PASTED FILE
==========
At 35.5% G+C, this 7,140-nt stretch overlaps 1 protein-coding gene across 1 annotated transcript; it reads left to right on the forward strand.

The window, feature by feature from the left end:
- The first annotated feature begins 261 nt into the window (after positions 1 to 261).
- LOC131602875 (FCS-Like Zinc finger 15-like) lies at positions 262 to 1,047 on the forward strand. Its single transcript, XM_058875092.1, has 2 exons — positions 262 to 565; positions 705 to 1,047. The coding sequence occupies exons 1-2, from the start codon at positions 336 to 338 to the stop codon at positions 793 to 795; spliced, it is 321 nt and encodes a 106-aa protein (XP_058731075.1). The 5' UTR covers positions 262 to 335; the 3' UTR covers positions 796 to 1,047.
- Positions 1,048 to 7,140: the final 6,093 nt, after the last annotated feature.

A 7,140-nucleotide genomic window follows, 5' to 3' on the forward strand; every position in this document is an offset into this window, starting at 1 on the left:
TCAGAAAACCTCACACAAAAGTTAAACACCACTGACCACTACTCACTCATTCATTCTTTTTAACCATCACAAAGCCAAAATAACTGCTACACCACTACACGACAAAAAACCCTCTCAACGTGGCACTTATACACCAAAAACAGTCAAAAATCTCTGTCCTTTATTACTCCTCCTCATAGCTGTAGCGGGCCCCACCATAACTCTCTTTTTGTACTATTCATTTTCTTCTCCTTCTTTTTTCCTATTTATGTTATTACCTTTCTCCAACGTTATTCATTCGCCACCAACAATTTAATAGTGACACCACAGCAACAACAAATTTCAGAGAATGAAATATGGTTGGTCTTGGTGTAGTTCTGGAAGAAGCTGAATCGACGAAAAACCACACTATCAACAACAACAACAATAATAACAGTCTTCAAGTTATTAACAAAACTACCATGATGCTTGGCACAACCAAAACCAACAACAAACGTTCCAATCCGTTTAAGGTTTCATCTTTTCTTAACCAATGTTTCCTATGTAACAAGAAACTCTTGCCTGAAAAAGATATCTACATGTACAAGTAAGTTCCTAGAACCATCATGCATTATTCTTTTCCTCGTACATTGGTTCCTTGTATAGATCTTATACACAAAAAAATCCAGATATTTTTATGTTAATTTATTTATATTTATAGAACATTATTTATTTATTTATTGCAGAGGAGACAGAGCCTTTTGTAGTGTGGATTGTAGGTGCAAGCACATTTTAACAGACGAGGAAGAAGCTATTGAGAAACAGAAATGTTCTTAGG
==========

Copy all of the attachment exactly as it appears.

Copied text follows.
At 35.5% G+C, this 7,140-nt stretch overlaps 1 protein-coding gene across 1 annotated transcript; it reads left to right on the forward strand.

The window, feature by feature from the left end:
- The first annotated feature begins 261 nt into the window (after positions 1 to 261).
- LOC131602875 (FCS-Like Zinc finger 15-like) lies at positions 262 to 1,047 on the forward strand. Its single transcript, XM_058875092.1, has 2 exons — positions 262 to 565; positions 705 to 1,047. The coding sequence occupies exons 1-2, from the start codon at positions 336 to 338 to the stop codon at positions 793 to 795; spliced, it is 321 nt and encodes a 106-aa protein (XP_058731075.1). The 5' UTR covers positions 262 to 335; the 3' UTR covers positions 796 to 1,047.
- Positions 1,048 to 7,140: the final 6,093 nt, after the last annotated feature.

A 7,140-nucleotide genomic window follows, 5' to 3' on the forward strand; every position in this document is an offset into this window, starting at 1 on the left:
TCAGAAAACCTCACACAAAAGTTAAACACCACTGACCACTACTCACTCATTCATTCTTTTTAACCATCACAAAGCCAAAATAACTGCTACACCACTACACGACAAAAAACCCTCTCAACGTGGCACTTATACACCAAAAACAGTCAAAAATCTCTGTCCTTTATTACTCCTCCTCATAGCTGTAGCGGGCCCCACCATAACTCTCTTTTTGTACTATTCATTTTCTTCTCCTTCTTTTTTCCTATTTATGTTATTACCTTTCTCCAACGTTATTCATTCGCCACCAACAATTTAATAGTGACACCACAGCAACAACAAATTTCAGAGAATGAAATATGGTTGGTCTTGGTGTAGTTCTGGAAGAAGCTGAATCGACGAAAAACCACACTATCAACAACAACAACAATAATAACAGTCTTCAAGTTATTAACAAAACTACCATGATGCTTGGCACAACCAAAACCAACAACAAACGTTCCAATCCGTTTAAGGTTTCATCTTTTCTTAACCAATGTTTCCTATGTAACAAGAAACTCTTGCCTGAAAAAGATATCTACATGTACAAGTAAGTTCCTAGAACCATCATGCATTATTCTTTTCCTCGTACATTGGTTCCTTGTATAGATCTTATACACAAAAAAATCCAGATATTTTTATGTTAATTTATTTATATTTATAGAACATTATTTATTTATTTATTGCAGAGGAGACAGAGCCTTTTGTAGTGTGGATTGTAGGTGCAAGCACATTTTAACAGACGAGGAAGAAGCTATTGAGAAACAGAAATGTTCTTAGG